What’s more important, getting the strategy right or keeping activities up?

The phrase ‘putting the cart before the horse’ certainly comes to mind in this case, so here are a few interesting facts (kindly supplied by Phrases.org.uk):

  • The earliest known reference to this phrase was made by John Haywood in 1589
  • hysteron proteron is a figure of speech we inherited from the Greeks, in which the thing that should come second is put first
  • There are more ‘horse phrases’ in English than those referring to any other animal

Education moment over, let’s consider the question in the title, in terms of what’s more important; both a good strategy and quality activities are as important. The question to consider rather, is order and timing. The answer very much depends on your personality type and I have used some information from DISC profiling to explain this better below.

According to DISC research there are four key personality types:

  1. Dominant (D): Places emphasis on accomplishing results and “seeing the big picture.” They are confident, sometimes blunt, outspoken, and demanding. Whilst people who fall within the D behaviour style will appreciate the need for a strategy to run a successful course of action, they will generally feel that ‘the proof of the pudding is in the eating’ and would therefore want to see some timely actions they can measure and analyse.
  2. Influential (I): Places emphasis on influencing or persuading others. They tend to be enthusiastic, optimistic, open, trusting, and energetic. People who fall within the I behaviour styles generally have low attention span for details and could find a strategy document cumbersome and limiting unless it’s entirely their idea. High I’s would prefer to get out there and approach things in a way that suits them, the moment and complements their skill.
  3. Steady (S): Places emphasis on cooperation, sincerity, loyalty, and dependability. They tend to have calm, deliberate dispositions, and don’t like to be rushed. People who fall within the S behaviour style would want to make sure that any new approaches or changes are accompanied by a clear strategy ensuring everyone is on board and in agreement. Once they have approved the strategy, they are happy to turn to action.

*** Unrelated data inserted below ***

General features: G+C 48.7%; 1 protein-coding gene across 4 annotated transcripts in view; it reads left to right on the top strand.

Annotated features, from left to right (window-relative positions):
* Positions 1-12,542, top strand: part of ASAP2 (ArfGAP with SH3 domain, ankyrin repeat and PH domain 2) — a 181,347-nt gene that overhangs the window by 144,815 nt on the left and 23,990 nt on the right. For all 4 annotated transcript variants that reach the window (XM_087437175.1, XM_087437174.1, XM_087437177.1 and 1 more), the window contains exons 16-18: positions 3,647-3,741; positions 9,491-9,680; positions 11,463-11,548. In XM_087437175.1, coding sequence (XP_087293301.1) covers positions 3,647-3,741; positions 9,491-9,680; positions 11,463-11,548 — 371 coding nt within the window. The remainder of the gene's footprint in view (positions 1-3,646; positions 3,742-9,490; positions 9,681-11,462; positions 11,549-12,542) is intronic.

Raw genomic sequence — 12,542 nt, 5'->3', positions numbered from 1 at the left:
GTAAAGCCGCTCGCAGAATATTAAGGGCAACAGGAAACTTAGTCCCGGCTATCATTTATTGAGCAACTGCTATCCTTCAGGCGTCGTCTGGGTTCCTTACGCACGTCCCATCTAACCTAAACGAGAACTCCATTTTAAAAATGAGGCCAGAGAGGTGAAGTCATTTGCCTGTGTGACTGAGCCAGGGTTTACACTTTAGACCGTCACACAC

4. Conscientious (C): Places emphasis on quality and accuracy, expertise and competency. They enjoy their independence, demand the details, and often fear being wrong. People who fall within the C behaviour style find the notion of making a mistake terrifying and often procrastinate as a result. With high C’s, achieving timely action can sometimes be difficult.

So, the answer to the question does depend on your behavioural style but from a lead generation perspective our recommendation is to always create a detailed strategy first covering your goals, target markets and campaign approach. Once you have this in place, ensure you follow up with a timely action to ensure your sales are not delayed.

At YBDT we can help you create such a lead generation strategy and support it delivery. Read more about it here: https://www.yourbizdevteam.co.uk/sales-and-marketing-strategy.php

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